I wish you could feel the spongy coat on one of these sheep! Just lovely.

A few years ago a friend and I went up north a bit to meet with a very nice woman who raises Dorset sheep. I like to try the wool from different breeds and when I heard this breed was here in Maine I thought I'd go visit and buy some of her wool. Well, it's been a while and this roving has sat in my wool room all this time just patiently waiting for me to realize what a wonderful wool this is and spin it up.

Here's some info on Dorsets. It goes something like this; Centuries ago Spain brought Merino sheep into Southwest England and crossed them with the Horned Sheep of Wales, which produced a desirable all-purpose sheep which met the needs of that time. Thus began a breed of sheep which spread over Dorset, Somerset, Devon, and most of Wales and were called Horned Dorsets. In the USA they are called Dorset." Dorsets were brought to America in the 1850's so they've been here a while.
Taken from:

This is very fitting that I found the need to spin this sheep's wool now. As I type my son is on a train through Wales on his way to southern England! Dorset country!

Dorsets have what's considered a medium diameter fiber and a medium to long staple length making the yarn perfect for outer ware, socks, and blankets. One resource I'm reading, In Sheep's Clothing, says that this wool does not felt easily and that the grease content washes out easily with hot water and detergent. It also notes that since the wool is open and airy the fleece dries quickly. The staple often has more of a crimp after washing so it appears to have shrunk. For this reason it states to select preparation method after washing so you can see what the exact staple length will be.

Here's a wonderful write up of dorset wool:
It says that Dorset down wool is wonderful to hand spin. I agree! It is lofty and just a pleasure to work with. It is also suppose to take dye well. Good thing since I'm planning on dying it next week. More on that below. Dorset wool is the softest of the "down" fleeces. Down referring to short-wooled sheep with fleece that typically have a spongy handle and are considered lofty, air trapping, and warm. The fibers have a well developed spiral crimp and thus have excellent resilience, springiness, and elasticity. For these reasons the fiber has great shape retention and insulation.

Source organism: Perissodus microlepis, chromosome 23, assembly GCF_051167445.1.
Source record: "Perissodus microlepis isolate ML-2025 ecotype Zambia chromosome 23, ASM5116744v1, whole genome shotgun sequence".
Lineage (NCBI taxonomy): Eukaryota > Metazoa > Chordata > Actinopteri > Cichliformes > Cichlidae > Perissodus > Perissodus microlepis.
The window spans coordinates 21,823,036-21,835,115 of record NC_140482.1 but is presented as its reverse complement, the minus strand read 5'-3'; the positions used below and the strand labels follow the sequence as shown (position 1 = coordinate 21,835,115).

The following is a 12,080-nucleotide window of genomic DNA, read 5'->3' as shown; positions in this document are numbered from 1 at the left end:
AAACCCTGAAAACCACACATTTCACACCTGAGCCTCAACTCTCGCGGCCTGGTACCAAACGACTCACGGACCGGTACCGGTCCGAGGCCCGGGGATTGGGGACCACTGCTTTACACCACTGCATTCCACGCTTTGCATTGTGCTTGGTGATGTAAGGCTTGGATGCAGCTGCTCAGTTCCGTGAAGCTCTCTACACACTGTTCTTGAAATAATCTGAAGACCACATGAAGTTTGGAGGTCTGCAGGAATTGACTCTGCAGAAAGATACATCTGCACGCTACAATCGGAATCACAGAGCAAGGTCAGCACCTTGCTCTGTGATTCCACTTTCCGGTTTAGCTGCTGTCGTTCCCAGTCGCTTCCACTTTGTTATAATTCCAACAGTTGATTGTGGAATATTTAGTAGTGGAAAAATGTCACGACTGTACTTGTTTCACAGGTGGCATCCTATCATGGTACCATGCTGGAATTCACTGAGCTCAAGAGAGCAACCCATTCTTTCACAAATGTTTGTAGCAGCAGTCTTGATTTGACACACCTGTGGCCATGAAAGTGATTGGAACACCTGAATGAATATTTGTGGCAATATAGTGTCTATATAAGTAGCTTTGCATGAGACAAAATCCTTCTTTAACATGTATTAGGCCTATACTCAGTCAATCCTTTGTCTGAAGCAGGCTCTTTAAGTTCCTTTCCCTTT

This desire to spin some white wool came from my friend Lesley. Again she inspired me to try something a little different. She recently went to a weekend fiber dying workshop (lucky!) and now has a drum carder. During school break next week we will get together to dye some newly spun yarn. Well I can't play if I don't have some newly spun yarn to dye. So I pulled out one of the white rovings I had, that being this wonderful dorset and am I glad I did. The woman who raises these sheep said this will make lovely mittens and hats, outer garments. And I think she is absolutely right on! As I spin this all I can think about is what great mittens these will make. So now I have a project in mind. Mittens that will have a simple pattern of some kind.

I'll post a pic the yarn once it's all spun. And then next week invite you to see our dying day in progress!

On a slightly different note, I can't wait to try Lesley's new drum carder. I notice that when I card my Maine Island Sheep wool that there are lots of little nubs throughout it. I don't know if it's the wool or my carder, or my carding technique or all the above. But it'll be interesting to see what happens when I try it on a different carder. I'll let you know how that goes too.

So for now...spinning madly to get this all spun by next week. Ahhhh....such dilemmas I can live with :)

Happy Spring!